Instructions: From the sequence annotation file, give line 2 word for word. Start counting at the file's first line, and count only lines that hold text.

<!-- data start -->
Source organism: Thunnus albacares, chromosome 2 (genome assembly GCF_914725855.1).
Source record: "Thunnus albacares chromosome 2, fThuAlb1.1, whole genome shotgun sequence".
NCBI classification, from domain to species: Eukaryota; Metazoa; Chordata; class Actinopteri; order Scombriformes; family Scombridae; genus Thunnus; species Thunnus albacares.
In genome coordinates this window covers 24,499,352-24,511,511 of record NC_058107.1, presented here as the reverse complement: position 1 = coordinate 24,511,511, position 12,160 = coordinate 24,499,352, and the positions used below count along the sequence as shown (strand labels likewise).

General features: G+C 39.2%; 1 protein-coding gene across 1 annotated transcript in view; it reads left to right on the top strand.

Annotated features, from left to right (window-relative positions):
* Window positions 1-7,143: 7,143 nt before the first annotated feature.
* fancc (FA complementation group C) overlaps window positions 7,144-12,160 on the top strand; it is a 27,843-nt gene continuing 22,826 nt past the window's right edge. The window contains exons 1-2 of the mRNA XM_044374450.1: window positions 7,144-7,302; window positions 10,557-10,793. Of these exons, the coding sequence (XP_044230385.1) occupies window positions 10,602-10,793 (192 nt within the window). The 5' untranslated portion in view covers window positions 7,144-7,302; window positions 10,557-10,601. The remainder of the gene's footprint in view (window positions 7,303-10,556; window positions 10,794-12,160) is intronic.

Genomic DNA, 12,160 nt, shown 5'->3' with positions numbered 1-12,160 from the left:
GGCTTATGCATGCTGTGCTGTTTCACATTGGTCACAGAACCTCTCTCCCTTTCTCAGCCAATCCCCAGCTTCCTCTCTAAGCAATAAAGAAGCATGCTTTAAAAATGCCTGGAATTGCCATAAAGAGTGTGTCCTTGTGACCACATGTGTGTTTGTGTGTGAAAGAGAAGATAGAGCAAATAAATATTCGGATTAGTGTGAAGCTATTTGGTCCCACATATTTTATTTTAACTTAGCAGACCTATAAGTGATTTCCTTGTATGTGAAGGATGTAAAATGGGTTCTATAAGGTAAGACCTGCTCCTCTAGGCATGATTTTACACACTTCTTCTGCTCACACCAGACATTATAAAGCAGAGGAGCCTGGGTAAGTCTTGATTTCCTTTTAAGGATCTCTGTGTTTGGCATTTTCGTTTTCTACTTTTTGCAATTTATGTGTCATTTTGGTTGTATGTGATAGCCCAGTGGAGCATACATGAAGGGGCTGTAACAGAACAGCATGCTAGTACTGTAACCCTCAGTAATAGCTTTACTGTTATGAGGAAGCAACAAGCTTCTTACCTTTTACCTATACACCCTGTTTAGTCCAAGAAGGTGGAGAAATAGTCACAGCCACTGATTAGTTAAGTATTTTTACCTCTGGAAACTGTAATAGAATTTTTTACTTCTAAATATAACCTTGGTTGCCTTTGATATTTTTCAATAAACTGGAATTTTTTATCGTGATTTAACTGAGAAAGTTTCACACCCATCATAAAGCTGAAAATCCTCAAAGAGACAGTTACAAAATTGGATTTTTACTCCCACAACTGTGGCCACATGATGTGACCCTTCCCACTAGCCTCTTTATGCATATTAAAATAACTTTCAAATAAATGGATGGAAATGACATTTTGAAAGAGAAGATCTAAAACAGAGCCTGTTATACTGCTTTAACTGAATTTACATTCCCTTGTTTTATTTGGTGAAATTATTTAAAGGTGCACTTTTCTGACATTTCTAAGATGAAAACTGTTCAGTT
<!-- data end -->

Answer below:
Source record: "Thunnus albacares chromosome 2, fThuAlb1.1, whole genome shotgun sequence".